Bassmaster Elite Series pro Kevin VanDam is without a doubt the most successful bass tournament angler of all-time.
If you don’t already know the following, consider these facts about the Kalamazoo, Mich. native: he’s the winner of four Bassmaster Classic titles; the owner of seven B.A.S.S. Angler of the Year titles; the winner of 20 B.A.S.S. events; has 96 B.A.S.S. “Top 10” finishes so far in his career; is owner of one FLW Angler of the Year title; and is a tournament pro with more than $5.6 million in combined career earnings.
Put simply, KVD is the undisputed king of modern tournament bass angling.
Big deal you say? Yeah it is.
The man is a bona fide bass catching machine no matter where he fishes, the time of year that he is on the water, or what the conditions are like while he is there.
And believe it or not, KVD can teach a fly fisherman plenty about gaining more hook-ups with black bass.
As long as you’re willing to listen to what he (and other bass fishing pros) have to say and then figure out how to transfer that information to the skill set that you need while you are on the water with a fly rod in your hand.
Take, for instance, these tidbits I gleaned from angling writer Steve Price and the story he authored in the April 2010 issue of “Bassmaster” magazine
During that piece, Price queried KVD about whether or not irregular lure movement can be critical in triggering a bass to strike.
KVD’s response is one that both a lure fisherman and a fly fisherman should take to heart:
“Absolutely. Bass are very much keyed to any irregular movements out of their prey, so I either use lures like tubes that have this irregular action built into them, or I add it myself.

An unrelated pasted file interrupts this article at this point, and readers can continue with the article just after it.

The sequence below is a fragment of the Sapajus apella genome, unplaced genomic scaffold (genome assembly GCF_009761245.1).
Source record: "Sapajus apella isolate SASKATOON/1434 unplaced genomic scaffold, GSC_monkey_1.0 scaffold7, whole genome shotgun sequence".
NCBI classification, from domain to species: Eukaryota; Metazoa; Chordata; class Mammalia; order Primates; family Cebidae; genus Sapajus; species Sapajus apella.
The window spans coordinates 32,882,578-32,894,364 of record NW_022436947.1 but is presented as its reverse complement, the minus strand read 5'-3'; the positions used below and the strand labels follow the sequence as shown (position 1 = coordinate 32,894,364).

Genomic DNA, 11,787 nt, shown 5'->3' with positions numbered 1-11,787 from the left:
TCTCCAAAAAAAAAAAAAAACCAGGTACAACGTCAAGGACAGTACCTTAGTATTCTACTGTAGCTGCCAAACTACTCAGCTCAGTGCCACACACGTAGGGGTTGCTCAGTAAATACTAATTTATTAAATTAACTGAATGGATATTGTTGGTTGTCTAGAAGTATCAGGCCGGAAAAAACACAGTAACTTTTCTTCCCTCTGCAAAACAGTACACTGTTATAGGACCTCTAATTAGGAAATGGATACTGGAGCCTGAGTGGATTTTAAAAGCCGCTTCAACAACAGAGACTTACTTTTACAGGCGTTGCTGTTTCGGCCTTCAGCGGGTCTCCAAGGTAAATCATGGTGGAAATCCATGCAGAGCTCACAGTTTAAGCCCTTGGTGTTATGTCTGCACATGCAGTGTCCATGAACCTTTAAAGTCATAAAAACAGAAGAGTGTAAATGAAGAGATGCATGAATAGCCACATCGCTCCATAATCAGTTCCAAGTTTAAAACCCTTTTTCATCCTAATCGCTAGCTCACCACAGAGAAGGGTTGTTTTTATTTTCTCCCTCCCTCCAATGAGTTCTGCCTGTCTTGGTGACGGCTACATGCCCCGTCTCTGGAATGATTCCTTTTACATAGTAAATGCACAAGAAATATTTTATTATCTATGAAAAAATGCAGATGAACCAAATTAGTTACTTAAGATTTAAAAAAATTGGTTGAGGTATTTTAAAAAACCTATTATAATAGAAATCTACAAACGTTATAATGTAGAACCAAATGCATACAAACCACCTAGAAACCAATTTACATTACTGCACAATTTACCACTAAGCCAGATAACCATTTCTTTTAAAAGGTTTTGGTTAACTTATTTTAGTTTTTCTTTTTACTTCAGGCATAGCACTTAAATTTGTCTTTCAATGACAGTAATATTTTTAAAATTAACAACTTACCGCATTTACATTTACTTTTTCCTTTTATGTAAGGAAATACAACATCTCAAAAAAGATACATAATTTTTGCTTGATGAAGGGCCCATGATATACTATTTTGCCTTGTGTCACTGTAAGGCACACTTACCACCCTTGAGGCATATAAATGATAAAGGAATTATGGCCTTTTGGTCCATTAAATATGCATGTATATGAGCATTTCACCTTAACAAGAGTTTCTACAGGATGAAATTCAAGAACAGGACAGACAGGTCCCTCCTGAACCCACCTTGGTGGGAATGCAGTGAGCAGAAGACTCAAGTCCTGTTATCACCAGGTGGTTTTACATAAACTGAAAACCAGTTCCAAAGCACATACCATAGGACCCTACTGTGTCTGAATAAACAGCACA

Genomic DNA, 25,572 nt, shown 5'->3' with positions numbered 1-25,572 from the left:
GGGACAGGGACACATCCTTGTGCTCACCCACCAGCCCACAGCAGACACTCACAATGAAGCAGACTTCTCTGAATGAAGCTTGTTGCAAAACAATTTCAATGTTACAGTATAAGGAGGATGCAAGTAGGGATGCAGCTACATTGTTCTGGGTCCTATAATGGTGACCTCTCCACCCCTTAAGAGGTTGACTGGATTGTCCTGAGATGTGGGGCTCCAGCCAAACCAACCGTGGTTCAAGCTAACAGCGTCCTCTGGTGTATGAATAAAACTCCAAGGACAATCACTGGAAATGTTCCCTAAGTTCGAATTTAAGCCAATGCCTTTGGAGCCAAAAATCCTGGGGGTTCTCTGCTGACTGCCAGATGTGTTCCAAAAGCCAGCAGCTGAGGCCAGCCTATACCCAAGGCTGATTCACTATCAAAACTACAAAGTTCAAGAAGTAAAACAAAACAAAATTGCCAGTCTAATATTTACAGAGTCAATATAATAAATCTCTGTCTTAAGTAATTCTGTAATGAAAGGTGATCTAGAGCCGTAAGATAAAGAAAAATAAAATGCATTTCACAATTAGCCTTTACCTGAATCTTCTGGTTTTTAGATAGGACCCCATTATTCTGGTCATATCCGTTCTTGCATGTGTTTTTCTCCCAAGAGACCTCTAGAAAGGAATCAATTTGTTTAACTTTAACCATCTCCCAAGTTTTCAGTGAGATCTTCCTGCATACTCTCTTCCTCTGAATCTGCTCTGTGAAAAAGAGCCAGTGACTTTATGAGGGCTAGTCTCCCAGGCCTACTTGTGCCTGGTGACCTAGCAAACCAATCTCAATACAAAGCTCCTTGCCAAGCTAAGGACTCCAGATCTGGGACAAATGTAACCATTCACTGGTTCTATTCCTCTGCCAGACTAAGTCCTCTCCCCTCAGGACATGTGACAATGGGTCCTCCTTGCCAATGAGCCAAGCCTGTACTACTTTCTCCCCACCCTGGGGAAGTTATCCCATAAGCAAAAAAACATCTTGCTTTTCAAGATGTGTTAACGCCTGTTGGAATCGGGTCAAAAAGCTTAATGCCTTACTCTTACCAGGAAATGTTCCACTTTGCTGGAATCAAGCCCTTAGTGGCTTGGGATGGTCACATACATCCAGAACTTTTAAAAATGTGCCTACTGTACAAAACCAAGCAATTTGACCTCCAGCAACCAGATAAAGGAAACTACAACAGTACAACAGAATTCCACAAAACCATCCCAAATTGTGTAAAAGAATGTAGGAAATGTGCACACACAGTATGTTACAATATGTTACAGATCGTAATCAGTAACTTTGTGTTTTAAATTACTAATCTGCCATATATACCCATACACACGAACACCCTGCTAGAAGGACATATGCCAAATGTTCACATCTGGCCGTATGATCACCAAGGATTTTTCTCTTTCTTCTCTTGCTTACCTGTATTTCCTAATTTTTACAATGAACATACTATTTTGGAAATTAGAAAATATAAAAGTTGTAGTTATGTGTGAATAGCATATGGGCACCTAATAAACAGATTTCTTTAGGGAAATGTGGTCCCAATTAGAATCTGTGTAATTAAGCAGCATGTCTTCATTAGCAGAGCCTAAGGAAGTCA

“I’m going to jerk it, twitch it, stop it, start it, speed it up, slow it down – all the things I can do that are out of the ordinary. And I do some of them on every cast or flip. When I can combine an irregular action with speed, it’s even better.
“I’ve seen so many times when bass don’t show any interest in a school of baitfish or bluegill unless one shows a weakness, and that’s the one they pick. It’s no different than a lion chasing a wildebeest; the predator is looking for something that offers it an advantage, and bass are very good at using their habitat and the existing conditions to do that.”
So how does that play out for a fly fisherman?
Simple. Don’t get caught up in the motions of making a rhythmic cast, laying your fly into a “bassy” looking area, and then methodically retrieving it back with a steady “strip, strip, strip” motion.
The same retrieve that 99% of all fly anglers seem to fall into by default.
The type of retrieve that a bass looks in the direction of before offering a yawn.
Instead, follow KVD’s advice.
Or my paraphrase of it: let your fly become a sick wildebeest.
Get the fly in tight to the places where a bass might lurk. Get the undivided attention of a big old mama bass as you strip the fly back erratically like a drunken sailor. Bang the fly into objects. Stagger it. Stop it. Start it. Rip it, pause it, and let it fall down. Vary the speed of the retrieve, fast one minute, slow the next, then somewhere in between.
In short, do all that you can to make your fly look like an easy pickings meal that a big predatory bass simply can’t refuse taking a swat at.
Do that once on an outing and you might hook a good bass.
Make that type of attention grabbing, strike triggering retrieve happen often enough and you might have an outstanding day on the water.
Learn how to incorporate such tactics into your arsenal each and every time that you take to the water and maybe one day, you’ll be known as the KVD of fly fishing for bass.
If I don’t beat you to that title first, that is.
Thanks to figuring out how to make my flies look like the sickest of all wildebeest.